The idea is that tickling the ego-strings of any of our “life stories” is bound to be more successful than simply asking for help. Bleak, but I’ll believe it. Of course, the writers argue, this may not be the kind of pure, from-the-heart giving you hope to receive from when you venture out to raise money.

But as the behavioral scientist Christopher Bryan has said, “We’re often so focused on getting people to do the right thing for what we think is the right reason, we forget we just need to get them to do the right thing.”

So, in keeping with solid scientific research: Be the hero you know you are. Only you, dear reader, can keep Mockingbird alive! (Remember, a free subscription to The Mockingbird with $500 gift or greater!) 🤗

3. In the vein of Erika Christakis’ book last year on early childhood development, The Importance of Being Little, this one looks just as good, by Alison Gopnik: The Gardener and the Carpenter. In it, Gopnik expounds on the importance of parents who know when to let go to of outcomes. Her main analogy, which gives the book its title, attests to the product-focused work of carpentry, versus the environment-focused, surprise-ready work of gardening.

The Berkeley psychologist would have us cease using the verb form of “parent”; it is not a particular kind of work, she argues, but rather a kind of love. One does not engage in “wifing” one’s husband, “friending” one’s friends or even “husbanding” one’s wife. Nor do we, in other relationships, Gopnik says, judge our “success” or “failure” by how happy and successful our spouses or friends are as a result of our love, but we do this in “parenting.”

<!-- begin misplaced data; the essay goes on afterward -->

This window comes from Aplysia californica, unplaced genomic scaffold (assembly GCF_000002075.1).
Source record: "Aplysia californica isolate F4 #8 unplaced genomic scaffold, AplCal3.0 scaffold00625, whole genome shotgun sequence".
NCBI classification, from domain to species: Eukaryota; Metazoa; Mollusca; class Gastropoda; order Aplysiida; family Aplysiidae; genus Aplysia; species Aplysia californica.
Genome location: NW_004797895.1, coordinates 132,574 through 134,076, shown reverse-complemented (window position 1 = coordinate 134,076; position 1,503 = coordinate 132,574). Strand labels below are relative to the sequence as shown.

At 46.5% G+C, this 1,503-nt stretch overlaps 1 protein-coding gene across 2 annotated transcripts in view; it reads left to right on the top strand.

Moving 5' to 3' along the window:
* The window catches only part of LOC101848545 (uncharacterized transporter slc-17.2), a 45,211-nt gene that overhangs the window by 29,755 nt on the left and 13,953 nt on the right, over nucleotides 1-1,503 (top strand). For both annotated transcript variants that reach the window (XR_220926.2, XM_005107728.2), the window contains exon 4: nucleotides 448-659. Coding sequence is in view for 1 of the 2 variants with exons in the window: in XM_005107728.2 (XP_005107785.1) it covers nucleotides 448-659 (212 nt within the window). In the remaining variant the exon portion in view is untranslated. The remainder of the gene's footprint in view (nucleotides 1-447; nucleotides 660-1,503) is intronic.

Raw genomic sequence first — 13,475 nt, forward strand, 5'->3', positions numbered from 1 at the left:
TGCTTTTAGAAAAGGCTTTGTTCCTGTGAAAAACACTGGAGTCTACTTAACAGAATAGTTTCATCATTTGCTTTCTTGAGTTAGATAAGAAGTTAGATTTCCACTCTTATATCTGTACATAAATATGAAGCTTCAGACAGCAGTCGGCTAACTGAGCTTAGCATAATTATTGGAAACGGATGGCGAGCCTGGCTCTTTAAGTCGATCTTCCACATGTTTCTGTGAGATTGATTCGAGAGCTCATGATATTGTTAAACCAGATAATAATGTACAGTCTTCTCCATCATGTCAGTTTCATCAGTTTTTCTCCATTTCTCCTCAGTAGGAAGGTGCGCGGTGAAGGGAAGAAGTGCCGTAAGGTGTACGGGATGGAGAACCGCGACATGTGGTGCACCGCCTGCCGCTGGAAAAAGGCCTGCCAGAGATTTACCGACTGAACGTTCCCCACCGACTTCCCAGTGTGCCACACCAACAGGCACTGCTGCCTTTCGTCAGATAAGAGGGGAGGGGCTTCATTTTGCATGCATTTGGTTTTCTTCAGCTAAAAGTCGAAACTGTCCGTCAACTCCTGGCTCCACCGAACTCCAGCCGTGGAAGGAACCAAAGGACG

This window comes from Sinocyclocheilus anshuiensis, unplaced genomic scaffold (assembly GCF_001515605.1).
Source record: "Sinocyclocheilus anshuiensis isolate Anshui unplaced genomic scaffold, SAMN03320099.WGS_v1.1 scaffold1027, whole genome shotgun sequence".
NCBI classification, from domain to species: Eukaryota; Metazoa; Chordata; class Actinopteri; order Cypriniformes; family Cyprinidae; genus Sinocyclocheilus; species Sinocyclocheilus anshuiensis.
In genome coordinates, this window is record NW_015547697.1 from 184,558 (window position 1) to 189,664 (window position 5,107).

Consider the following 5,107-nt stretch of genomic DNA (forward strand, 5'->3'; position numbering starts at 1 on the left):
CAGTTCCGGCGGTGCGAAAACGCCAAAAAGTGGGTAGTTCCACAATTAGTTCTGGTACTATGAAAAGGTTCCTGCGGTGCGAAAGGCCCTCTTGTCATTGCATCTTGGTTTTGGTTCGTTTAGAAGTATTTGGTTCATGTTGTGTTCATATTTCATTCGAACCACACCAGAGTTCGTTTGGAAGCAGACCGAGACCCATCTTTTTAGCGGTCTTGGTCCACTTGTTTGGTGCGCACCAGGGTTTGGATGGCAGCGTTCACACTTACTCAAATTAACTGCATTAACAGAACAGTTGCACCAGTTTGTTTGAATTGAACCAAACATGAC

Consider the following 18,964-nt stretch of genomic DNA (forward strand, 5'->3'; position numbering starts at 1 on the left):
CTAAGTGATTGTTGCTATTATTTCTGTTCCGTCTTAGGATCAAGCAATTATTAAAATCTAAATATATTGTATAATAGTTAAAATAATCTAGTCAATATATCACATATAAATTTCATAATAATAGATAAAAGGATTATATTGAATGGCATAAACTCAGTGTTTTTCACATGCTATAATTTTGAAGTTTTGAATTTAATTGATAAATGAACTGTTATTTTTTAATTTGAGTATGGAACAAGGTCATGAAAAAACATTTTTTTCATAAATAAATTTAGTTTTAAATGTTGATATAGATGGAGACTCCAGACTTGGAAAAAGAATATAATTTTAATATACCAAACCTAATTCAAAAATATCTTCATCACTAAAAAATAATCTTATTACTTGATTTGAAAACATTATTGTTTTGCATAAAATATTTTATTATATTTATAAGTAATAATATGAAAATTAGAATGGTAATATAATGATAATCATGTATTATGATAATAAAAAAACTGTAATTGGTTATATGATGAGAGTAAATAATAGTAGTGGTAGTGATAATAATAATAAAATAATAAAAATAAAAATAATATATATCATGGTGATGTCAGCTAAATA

4. An unreal depiction of the all-pervasiveness of the law, and the all-pervasive human desire to get around it. It comes from the Wall Street Journal and talks about New York’s eruv, a virtual enclosure of thick fishing line which allows the city’s Jews to observe the Sabbath rules (no lifting, carrying, etc.) without exactly doing so. As long as the line is up and unbroken, a Jewish family can do all the things they’d normally do. Rabbi Tauber is the man who drives throughout NYC to make sure the line is intact (ht LG).

Under cover of the eruv, which symbolically extends one’s residence into the public domain, carrying and pushing are kosher. This means parents can walk with baby carriages and strollers. Ditto for those guiding wheelchairs or walkers. The mingling of private and public space reflects the definition of eruv, a Hebrew word for “mixture.”